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Father George's Message
My Beloved Spiritual Children,
I pray that my message finds all of you spiritually rejuvenated and physically robust as we prepare to travel together on our Lenten Journey commencing on March 3rd, Clean Monday, and culminating with the triumphant and Life-giving Feast of Pascha, on April 20th. Indeed, what a special time of year Holy and Great Lent is, a time when we look inward in retrospection and upward in humility and longing. It is a period when we must take an honest inventory of ourselves, our actions, our thoughts – our whole being. The Church stands ready to assist us in our mission to forgive others, our desire to cleanse ourselves and lifelong goal to reach theosis.
As the Feast of Feasts, the Resurrection of our Lord, approaches, it is imperative that we use this time to prepare ourselves, through repentance and confession, so that we might “come and receive the Light from the unwaning Light” with a pure conscience and a soul undefiled. Repentance is an act of reconciliation, of reintegration into the Body of Christ, which has been torn asunder by sin. It is a new beginning, an invitation to new life, an opening up of new horizons, the gaining of a new vision – indeed, an act in which the entire Church Community participates, where both prodigal and saint are “repenting sinners.”
The Greek term for repentance, metanoia, denotes a change of mind, a reorientation, a fundamental transformation of outlook, of man’s vision of the world and of himself, and a new way of loving others and God. For in repentance, it is man’s total limitation and insufficiency that is placed before God, not simply particular wrongdoings or transgressions. Through the act of repentance and the subsequent sacrament of confession, we experience a Pascha from death to life – for we bury our sinful state in the abyss of our weakness and resurrect one in the presence of God’s abundant mercy and love. For St. John Chrysostom exhorts us to “enter into the Church and wash away your sins. For here there is a hospital and not a court of law. Do not be ashamed again to enter the Church; be ashamed when you sin, but not when you repent.”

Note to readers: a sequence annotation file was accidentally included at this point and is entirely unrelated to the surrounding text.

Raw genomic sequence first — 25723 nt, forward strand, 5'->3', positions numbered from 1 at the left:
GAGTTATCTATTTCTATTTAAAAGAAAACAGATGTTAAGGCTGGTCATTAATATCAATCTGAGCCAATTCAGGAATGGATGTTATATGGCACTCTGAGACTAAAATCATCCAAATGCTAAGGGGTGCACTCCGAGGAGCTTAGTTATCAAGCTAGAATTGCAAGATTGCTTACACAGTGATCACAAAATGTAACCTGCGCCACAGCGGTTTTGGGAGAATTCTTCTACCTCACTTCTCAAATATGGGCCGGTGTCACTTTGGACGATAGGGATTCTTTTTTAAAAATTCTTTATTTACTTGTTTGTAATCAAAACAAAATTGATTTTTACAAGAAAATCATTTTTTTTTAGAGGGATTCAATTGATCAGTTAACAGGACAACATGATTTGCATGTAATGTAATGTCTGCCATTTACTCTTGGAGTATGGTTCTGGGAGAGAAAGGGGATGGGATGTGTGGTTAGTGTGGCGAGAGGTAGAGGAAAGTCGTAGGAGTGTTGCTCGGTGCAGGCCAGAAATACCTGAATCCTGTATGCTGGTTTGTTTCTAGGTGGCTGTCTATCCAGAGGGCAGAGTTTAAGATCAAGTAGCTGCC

Confession is thus a necessary sacrament in which our genuine repentance bears fruit and we are reconciled to the love of God. “Therefore confess your sins to one another, and pray for one another, that you may be healed.” (James 5:16) In the Orthodox Church, it is customary that we make our confession before God to a Priest, who is seen as a witness of repentance, not a recipient of secrets or a detective of specific misdeeds. The senses of the Priest are dissolved in the sacramental mystery as the loving tenderness and infinite justice and mercy of our Lord take over. Through the forgiveness of sins in confession, the past is no longer an intolerable burden but rather an encouragement for what lies ahead. Life acquires an attitude of expectation, not of despondency; and confession becomes the way out of the impasse caused by sin. God Himself is revealed before us and walks in front of us.
Praying that His loving kindness cascade over our very being and that He will strengthen us on our Lenten Journey, I Remain,
With Love in Christ,
† Archimandrite George Nikas
† Archimandrite George Nikas